Ohio Marijuana Law Update: cultivator applications, processor rule changes, proposed THC limits, and the ever-shifting federal landscape
Has it really been more than a month since my last post? Holy cow, we’ve got a lot to cover. Here’s what you need to know about what’s been happening in Ohio’s medical marijuana industry.
Cultivator applications due in June
The biggest news is that the Department of Commerce has finally given us all an indication of when we can expect medical marijuana cultivator applications to be due:
- The applications will be released in mid-late April;
- Level II applications will be due in early-mid June;
- Level I applications will be due in mid-late June.
The Department has scheduled two separate deadlines for applications because it does not know how many applications to expect, and does not want to be overwhelmed at the outset. We should have a much better idea of the hard deadlines once the applications themselves are released.
Interestingly, following the release of the applications later this month, the Department will hold a webinar explaining the applications, followed by two 1-week periods in which the public can submit questions for clarification on the application. The webinar, as well as answers to any questions, will all be posted on the Medical Marijuana Control Program website.
We do not know much about the substance of the application yet, except that it will contain two main sections:
- Section 1: Applicants will be identifiable and will address mandatory requirements (presumably the required liquidity, compliance with tax laws, background checks, etc.). This Section will be scored on a pass/fail basis.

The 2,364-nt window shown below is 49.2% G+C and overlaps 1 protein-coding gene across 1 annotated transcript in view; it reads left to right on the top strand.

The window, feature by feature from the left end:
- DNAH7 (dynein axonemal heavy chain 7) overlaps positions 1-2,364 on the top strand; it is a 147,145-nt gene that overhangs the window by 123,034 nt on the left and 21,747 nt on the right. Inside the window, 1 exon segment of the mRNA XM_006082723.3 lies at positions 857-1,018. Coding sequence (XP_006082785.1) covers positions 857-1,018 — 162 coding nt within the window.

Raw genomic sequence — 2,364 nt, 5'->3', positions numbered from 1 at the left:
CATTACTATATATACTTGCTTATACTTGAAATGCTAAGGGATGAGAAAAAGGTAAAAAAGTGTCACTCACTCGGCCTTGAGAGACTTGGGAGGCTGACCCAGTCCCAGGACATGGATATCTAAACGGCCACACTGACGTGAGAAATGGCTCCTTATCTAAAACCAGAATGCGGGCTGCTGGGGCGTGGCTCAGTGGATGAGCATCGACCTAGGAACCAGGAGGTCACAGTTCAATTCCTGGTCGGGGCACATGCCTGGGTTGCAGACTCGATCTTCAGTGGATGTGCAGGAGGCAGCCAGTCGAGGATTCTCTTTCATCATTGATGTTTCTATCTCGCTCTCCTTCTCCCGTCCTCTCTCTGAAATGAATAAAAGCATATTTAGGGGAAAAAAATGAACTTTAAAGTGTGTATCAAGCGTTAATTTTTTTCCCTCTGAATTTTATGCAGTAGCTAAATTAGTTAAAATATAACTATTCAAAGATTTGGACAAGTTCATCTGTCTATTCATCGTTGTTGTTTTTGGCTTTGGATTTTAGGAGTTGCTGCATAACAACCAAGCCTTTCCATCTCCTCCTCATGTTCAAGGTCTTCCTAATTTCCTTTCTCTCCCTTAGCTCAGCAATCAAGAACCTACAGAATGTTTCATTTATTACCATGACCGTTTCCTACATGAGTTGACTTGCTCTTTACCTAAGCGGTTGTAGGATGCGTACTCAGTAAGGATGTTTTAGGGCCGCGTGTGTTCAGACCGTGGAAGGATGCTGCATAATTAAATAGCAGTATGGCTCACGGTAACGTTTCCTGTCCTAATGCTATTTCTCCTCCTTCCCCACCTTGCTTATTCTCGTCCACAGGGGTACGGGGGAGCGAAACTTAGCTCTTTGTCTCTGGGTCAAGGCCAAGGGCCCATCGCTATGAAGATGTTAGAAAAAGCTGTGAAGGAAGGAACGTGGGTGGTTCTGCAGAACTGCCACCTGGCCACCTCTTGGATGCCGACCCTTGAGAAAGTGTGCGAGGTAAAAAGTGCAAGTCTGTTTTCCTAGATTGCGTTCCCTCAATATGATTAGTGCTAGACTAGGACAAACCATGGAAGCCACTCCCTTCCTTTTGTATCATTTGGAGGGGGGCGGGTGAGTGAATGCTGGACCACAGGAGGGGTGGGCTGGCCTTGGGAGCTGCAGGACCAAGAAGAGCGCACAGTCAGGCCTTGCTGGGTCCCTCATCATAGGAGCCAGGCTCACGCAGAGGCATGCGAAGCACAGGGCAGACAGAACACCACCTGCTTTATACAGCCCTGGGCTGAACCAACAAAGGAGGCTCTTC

- Section 2: Applicants will be anonymous and will address the remaining portions of the application. This Section will be scored based on the rubric prepared by the Department. This Section will be scored by three teams, each identifying specific parts of the application:
- Operations & Quality Assurance Plans;
- Financial & Business Plans; and
- Security Plans.
Also, the Department of Commerce has totally eliminated the designated territories referenced in the last post, so it will judge all of the cultivator applicants in each Level against one another statewide. This is a welcome change, in my opinion. You can view the latest medical marijuana cultivator rules by clicking here.
The financial requirements for processors have been amended
The Department also has provided some information regarding updates to the rules for medical marijuana processors. To begin, the designated territories have been removed (as was the case for cultivators), although the total number of medical marijuana processors to be licensed in Ohio remains at 40.